Standing on the pier over Penn’s Creek, I asked the adult counselor if I could take the swimming test for the Walrus Club. She said ok, and pointed to a wooden raft in the creek. Part of the problem may have been that I am nearsighted, and I wasn’t wearing my glasses and couldn’t see where she was pointing. Two rafts floated on the creek, one just beyond the sliding board and another way down the creek in the deep water. “Well,” I thought, “that raft beyond the slide couldn’t be the destination, it was far too close for any test for the Walrus Club.” I jumped into the water and swam toward the far raft. I was a good swimmer, I knew I could do the swim. On my return trip, I passed by the sliding board, and at that very moment, an inexperienced camper took off down the slide and panicked, grabbing me for support, pulling me under the water. I was tired by that point and could not cast him off. I told myself, “If I could just get one breath . . ..” Then realizing that was hopeless, I thought, “This is it.”

I blacked out. I came to as the lifeguard carried me to the shore. I was crying, but not sure why as I couldn’t remember deciding to start to cry. The waterfront came to a standstill as I sat sobbing on the sand. From that moment on, I was known as “the girl who almost drowned.”

By the next day, I had completely recovered from the ordeal. I wasn’t fussed over, not even sent to the infirmary. What occupied my thoughts now: did I pass the Walrus Club test? I was ready to retake the test. When I asked the swim counselor, she told me, yes, I had passed, and remarked, “It was a good thing I had been watching you.”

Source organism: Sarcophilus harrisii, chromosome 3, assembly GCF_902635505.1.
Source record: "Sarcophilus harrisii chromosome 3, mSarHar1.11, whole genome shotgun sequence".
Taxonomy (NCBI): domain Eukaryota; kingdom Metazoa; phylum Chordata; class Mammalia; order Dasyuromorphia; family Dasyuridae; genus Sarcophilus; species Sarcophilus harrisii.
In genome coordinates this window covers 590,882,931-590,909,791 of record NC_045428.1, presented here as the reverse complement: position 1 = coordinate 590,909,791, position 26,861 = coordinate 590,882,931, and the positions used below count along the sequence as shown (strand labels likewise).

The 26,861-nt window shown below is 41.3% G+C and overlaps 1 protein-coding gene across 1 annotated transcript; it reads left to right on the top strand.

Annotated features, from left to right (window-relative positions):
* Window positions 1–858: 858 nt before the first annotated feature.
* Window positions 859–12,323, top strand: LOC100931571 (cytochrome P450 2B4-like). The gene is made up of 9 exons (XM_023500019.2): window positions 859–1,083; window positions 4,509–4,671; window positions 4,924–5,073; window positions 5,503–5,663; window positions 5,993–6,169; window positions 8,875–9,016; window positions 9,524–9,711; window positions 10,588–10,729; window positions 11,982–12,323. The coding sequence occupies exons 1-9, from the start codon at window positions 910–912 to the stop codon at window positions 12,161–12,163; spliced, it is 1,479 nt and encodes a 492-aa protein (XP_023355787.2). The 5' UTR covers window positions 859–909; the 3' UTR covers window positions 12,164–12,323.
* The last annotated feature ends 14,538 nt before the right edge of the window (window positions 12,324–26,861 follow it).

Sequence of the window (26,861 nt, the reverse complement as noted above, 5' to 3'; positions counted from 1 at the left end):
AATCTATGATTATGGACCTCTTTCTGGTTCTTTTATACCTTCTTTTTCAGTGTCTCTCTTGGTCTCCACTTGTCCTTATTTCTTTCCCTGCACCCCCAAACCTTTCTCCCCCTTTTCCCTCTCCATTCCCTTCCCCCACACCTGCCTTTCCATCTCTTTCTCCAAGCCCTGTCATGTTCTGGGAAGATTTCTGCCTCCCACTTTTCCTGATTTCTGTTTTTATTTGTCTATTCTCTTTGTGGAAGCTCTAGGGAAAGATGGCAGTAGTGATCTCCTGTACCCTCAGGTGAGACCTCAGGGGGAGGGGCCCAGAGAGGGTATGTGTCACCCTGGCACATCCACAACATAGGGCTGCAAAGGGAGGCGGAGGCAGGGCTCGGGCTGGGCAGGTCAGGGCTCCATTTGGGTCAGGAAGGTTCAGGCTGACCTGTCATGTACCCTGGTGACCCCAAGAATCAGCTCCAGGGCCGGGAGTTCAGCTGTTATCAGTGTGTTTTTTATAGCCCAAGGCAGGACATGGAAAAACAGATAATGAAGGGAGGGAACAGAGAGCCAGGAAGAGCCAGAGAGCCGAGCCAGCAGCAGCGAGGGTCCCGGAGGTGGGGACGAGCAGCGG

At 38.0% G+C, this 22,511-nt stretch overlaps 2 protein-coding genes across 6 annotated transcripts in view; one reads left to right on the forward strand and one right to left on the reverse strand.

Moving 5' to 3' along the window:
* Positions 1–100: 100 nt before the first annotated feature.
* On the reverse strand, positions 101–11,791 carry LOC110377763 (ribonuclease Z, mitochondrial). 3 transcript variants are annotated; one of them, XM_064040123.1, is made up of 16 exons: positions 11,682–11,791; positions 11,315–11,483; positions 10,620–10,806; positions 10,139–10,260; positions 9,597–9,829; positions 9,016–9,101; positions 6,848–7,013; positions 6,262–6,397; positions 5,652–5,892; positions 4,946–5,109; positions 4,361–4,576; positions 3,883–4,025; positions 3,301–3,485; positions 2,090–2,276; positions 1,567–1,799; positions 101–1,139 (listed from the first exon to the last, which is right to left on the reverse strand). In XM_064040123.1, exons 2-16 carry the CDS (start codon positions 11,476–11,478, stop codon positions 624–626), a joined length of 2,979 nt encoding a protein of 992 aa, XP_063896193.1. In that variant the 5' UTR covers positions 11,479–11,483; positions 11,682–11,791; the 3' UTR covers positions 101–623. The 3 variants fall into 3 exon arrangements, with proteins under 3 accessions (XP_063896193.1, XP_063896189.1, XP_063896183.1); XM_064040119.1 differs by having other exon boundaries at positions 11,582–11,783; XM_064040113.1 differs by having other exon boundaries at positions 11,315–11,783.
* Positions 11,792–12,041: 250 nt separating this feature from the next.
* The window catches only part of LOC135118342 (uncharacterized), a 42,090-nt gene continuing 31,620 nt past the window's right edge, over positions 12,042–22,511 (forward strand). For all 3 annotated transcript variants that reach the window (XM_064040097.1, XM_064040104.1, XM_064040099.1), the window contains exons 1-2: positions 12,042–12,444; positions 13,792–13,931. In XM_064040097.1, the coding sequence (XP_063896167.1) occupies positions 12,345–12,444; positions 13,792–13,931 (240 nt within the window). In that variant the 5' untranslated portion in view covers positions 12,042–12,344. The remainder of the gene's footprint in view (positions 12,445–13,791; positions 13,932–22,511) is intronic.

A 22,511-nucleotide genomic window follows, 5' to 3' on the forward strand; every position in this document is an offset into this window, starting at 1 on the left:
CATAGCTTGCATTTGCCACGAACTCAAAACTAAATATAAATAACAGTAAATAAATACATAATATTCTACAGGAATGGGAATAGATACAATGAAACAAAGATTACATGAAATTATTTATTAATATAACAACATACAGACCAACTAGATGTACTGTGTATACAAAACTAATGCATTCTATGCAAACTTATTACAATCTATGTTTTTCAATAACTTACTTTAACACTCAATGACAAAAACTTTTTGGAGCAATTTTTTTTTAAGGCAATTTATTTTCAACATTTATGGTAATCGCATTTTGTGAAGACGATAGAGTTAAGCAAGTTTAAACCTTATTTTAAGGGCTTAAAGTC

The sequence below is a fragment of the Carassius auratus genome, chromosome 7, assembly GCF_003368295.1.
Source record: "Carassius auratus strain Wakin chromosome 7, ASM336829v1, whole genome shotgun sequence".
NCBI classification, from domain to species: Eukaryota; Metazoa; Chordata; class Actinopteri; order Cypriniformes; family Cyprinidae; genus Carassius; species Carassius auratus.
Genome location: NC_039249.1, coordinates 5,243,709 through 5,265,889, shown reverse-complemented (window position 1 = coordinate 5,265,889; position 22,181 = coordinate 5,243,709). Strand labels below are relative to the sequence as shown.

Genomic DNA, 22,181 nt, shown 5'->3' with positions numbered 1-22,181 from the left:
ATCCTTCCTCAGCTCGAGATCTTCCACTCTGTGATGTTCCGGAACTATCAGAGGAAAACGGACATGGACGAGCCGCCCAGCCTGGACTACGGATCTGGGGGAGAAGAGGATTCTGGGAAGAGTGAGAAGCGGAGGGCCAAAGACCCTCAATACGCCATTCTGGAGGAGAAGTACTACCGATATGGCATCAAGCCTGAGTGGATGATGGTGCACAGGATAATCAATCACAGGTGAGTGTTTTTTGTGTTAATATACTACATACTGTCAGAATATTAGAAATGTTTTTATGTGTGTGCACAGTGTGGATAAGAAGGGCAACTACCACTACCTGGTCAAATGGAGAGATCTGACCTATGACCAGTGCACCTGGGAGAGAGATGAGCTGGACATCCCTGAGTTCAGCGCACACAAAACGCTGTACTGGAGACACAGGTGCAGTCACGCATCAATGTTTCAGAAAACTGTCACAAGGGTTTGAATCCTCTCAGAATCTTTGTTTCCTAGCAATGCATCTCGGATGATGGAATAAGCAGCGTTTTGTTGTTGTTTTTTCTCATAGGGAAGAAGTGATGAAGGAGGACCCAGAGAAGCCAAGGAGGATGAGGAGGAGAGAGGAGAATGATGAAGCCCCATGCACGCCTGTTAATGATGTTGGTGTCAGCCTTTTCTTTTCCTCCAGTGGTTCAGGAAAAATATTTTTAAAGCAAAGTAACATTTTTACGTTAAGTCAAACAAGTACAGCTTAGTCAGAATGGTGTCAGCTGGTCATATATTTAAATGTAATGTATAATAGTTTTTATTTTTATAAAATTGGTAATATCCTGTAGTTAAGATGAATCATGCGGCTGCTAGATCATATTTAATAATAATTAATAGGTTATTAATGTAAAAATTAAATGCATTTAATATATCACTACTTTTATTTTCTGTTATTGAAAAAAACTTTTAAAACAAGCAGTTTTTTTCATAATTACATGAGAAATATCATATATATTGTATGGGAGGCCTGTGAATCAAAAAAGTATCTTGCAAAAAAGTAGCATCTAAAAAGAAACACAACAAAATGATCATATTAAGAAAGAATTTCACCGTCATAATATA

Summer Romance 

One serendipitous happening from the almost drowning incident: I met my first love. A seasoned camper at Nik-o-Mahs, “Plottsie,” as everyone called him, approached me on the path to the waterfront, “Are you the girl who almost drowned?,” he asked. Thus, began the romance. Plottise was a thin boy with glasses and usually wore a plaid shirt. We hung out and sat together, and of course, we were teased by the other campers for our attachment.

A special event on the night before we left marked the end of our stay. The counselors handed us candles on little cardboard floats, and we gently placed them on the creek, watching them glide downstream until they fell over the waterfall. The flickering lights in the dark forest reflected on the water, and Plottsie and I held hands as we walked along the path that followed the creek. All was perfect.

Then Plottsie popped a question, “Can I kiss you?” Thrown into confusion, I asked myself, “Was I old enough to kiss?” “Was I allowed to kiss?” “What did this mean?” I replied, “I don’t think right now,” and with that remark, coolness came over the night. The next day, I went looking for Plottsie as I wanted to take his photograph before I returned home. He stood at a distance as I snapped the photo and hurried off. When I returned home, I mistakenly opened the camera, exposing the picture to light. Plottsie had disappeared in a cloud of whiteness.

The Following Year

The next summer I returned to Camp Nik-o-Mahs. The red liquorice had lost its appeal, and the trips and hikes were no longer new experiences. The candle ritual on the last evening was still beautiful, but I stood alone looking through the silhouettes of the trees thinking I probably wouldn’t be back.